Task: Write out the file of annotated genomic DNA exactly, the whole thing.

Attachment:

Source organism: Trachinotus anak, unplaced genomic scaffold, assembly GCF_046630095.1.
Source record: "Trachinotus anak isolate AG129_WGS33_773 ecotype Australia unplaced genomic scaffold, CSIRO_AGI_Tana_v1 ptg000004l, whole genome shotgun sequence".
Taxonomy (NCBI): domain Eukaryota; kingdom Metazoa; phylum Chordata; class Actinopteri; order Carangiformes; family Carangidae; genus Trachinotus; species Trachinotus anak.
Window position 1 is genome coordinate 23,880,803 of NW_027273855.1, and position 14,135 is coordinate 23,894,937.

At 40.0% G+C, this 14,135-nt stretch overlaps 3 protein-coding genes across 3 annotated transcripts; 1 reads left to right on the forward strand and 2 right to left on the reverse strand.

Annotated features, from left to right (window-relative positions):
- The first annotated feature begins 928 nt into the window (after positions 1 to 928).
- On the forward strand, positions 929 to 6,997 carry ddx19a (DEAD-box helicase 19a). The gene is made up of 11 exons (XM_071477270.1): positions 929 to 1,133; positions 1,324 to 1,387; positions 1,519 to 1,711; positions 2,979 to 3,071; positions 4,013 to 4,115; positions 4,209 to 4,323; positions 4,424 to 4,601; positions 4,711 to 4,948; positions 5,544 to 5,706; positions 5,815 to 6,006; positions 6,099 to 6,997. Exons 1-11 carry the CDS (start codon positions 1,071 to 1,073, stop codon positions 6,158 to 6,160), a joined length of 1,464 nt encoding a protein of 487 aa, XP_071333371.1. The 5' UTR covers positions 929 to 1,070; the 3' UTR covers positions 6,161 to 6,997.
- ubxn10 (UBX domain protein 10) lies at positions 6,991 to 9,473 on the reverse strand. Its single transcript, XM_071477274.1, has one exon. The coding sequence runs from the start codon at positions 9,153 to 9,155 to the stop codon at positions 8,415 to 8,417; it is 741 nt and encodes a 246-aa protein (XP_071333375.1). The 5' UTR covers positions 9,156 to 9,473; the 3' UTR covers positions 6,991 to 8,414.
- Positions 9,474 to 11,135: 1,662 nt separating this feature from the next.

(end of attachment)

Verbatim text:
Source organism: Trachinotus anak, unplaced genomic scaffold, assembly GCF_046630095.1.
Source record: "Trachinotus anak isolate AG129_WGS33_773 ecotype Australia unplaced genomic scaffold, CSIRO_AGI_Tana_v1 ptg000004l, whole genome shotgun sequence".
Taxonomy (NCBI): domain Eukaryota; kingdom Metazoa; phylum Chordata; class Actinopteri; order Carangiformes; family Carangidae; genus Trachinotus; species Trachinotus anak.
Window position 1 is genome coordinate 23,880,803 of NW_027273855.1, and position 14,135 is coordinate 23,894,937.

At 40.0% G+C, this 14,135-nt stretch overlaps 3 protein-coding genes across 3 annotated transcripts; 1 reads left to right on the forward strand and 2 right to left on the reverse strand.

Annotated features, from left to right (window-relative positions):
- The first annotated feature begins 928 nt into the window (after positions 1 to 928).
- On the forward strand, positions 929 to 6,997 carry ddx19a (DEAD-box helicase 19a). The gene is made up of 11 exons (XM_071477270.1): positions 929 to 1,133; positions 1,324 to 1,387; positions 1,519 to 1,711; positions 2,979 to 3,071; positions 4,013 to 4,115; positions 4,209 to 4,323; positions 4,424 to 4,601; positions 4,711 to 4,948; positions 5,544 to 5,706; positions 5,815 to 6,006; positions 6,099 to 6,997. Exons 1-11 carry the CDS (start codon positions 1,071 to 1,073, stop codon positions 6,158 to 6,160), a joined length of 1,464 nt encoding a protein of 487 aa, XP_071333371.1. The 5' UTR covers positions 929 to 1,070; the 3' UTR covers positions 6,161 to 6,997.
- ubxn10 (UBX domain protein 10) lies at positions 6,991 to 9,473 on the reverse strand. Its single transcript, XM_071477274.1, has one exon. The coding sequence runs from the start codon at positions 9,153 to 9,155 to the stop codon at positions 8,415 to 8,417; it is 741 nt and encodes a 246-aa protein (XP_071333375.1). The 5' UTR covers positions 9,156 to 9,473; the 3' UTR covers positions 6,991 to 8,414.
- Positions 9,474 to 11,135: 1,662 nt separating this feature from the next.